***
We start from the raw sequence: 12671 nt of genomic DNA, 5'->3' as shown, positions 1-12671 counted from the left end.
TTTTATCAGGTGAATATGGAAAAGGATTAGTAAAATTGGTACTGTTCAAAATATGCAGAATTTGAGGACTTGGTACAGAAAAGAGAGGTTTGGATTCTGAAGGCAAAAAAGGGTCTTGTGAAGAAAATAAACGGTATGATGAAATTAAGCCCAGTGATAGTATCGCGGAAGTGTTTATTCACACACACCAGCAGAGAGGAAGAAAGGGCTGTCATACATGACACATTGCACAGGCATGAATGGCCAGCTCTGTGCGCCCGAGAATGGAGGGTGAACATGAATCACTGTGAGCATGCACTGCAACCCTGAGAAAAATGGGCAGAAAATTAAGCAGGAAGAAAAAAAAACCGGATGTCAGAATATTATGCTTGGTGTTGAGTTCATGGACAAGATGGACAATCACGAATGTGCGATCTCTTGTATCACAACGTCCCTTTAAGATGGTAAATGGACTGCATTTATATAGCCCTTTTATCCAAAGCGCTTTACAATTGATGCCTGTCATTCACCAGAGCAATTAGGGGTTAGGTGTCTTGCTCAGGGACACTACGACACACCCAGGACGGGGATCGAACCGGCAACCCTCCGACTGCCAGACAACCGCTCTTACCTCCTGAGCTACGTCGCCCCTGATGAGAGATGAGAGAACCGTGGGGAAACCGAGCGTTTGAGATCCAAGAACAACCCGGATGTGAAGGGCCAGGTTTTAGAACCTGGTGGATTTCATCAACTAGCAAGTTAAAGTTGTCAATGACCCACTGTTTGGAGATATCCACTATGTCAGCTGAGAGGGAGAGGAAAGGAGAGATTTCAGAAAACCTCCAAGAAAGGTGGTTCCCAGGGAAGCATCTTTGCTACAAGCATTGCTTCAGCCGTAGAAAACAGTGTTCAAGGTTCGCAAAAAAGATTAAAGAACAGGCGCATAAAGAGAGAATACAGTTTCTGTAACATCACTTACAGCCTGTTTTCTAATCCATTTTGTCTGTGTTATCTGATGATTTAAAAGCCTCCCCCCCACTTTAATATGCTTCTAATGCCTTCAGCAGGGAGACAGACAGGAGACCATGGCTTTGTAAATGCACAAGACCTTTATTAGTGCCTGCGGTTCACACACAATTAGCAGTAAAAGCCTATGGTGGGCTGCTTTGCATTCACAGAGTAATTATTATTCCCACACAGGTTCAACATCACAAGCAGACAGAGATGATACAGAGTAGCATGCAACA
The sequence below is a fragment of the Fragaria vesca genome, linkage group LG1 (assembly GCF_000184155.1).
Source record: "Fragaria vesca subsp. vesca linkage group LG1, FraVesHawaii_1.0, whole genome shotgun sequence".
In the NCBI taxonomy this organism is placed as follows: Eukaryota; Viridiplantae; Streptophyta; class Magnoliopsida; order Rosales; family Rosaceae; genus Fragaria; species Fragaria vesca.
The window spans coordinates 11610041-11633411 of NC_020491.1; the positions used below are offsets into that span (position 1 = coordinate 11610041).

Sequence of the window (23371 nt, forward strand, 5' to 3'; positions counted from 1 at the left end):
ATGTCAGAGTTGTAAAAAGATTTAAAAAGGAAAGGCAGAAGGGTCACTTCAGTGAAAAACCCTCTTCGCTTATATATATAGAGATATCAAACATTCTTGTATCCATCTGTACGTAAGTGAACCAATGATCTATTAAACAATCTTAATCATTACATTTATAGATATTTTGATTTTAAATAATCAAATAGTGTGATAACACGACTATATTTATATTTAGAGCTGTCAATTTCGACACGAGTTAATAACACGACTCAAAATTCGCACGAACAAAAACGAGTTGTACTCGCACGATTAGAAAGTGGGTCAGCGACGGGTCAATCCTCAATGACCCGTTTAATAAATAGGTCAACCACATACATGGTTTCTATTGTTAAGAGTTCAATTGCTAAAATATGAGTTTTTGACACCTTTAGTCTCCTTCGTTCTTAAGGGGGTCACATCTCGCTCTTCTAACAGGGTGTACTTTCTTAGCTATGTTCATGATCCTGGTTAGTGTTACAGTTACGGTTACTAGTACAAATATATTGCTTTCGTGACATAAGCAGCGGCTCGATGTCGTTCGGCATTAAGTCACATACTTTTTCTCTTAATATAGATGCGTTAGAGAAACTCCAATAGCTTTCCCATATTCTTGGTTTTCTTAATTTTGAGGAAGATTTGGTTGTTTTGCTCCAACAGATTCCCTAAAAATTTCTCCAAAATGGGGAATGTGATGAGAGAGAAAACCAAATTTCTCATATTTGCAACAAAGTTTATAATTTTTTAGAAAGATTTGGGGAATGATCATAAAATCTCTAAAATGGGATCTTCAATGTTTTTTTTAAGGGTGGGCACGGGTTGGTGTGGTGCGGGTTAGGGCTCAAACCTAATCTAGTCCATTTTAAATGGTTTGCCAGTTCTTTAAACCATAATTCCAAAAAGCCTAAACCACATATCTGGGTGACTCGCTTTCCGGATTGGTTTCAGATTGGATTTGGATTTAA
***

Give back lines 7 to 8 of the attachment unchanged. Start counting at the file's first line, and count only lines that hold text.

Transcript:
Sequence of the window (23371 nt, forward strand, 5' to 3'; positions counted from 1 at the left end):
ATGTCAGAGTTGTAAAAAGATTTAAAAAGGAAAGGCAGAAGGGTCACTTCAGTGAAAAACCCTCTTCGCTTATATATATAGAGATATCAAACATTCTTGTATCCATCTGTACGTAAGTGAACCAATGATCTATTAAACAATCTTAATCATTACATTTATAGATATTTTGATTTTAAATAATCAAATAGTGTGATAACACGACTATATTTATATTTAGAGCTGTCAATTTCGACACGAGTTAATAACACGACTCAAAATTCGCACGAACAAAAACGAGTTGTACTCGCACGATTAGAAAGTGGGTCAGCGACGGGTCAATCCTCAATGACCCGTTTAATAAATAGGTCAACCACATACATGGTTTCTATTGTTAAGAGTTCAATTGCTAAAATATGAGTTTTTGACACCTTTAGTCTCCTTCGTTCTTAAGGGGGTCACATCTCGCTCTTCTAACAGGGTGTACTTTCTTAGCTATGTTCATGATCCTGGTTAGTGTTACAGTTACGGTTACTAGTACAAATATATTGCTTTCGTGACATAAGCAGCGGCTCGATGTCGTTCGGCATTAAGTCACATACTTTTTCTCTTAATATAGATGCGTTAGAGAAACTCCAATAGCTTTCCCATATTCTTGGTTTTCTTAATTTTGAGGAAGATTTGGTTGTTTTGCTCCAACAGATTCCCTAAAAATTTCTCCAAAATGGGGAATGTGATGAGAGAGAAAACCAAATTTCTCATATTTGCAACAAAGTTTATAATTTTTTAGAAAGATTTGGGGAATGATCATAAAATCTCTAAAATGGGATCTTCAATGTTTTTTTTAAGGGTGGGCACGGGTTGGTGTGGTGCGGGTTAGGGCTCAAACCTAATCTAGTCCATTTTAAATGGTTTGCCAGTTCTTTAAACCATAATTCCAAAAAGCCTAAACCACATATCTGGGTGACTCGCTTTCCGGATTGGTTTCAGATTGGATTTGGATTTAA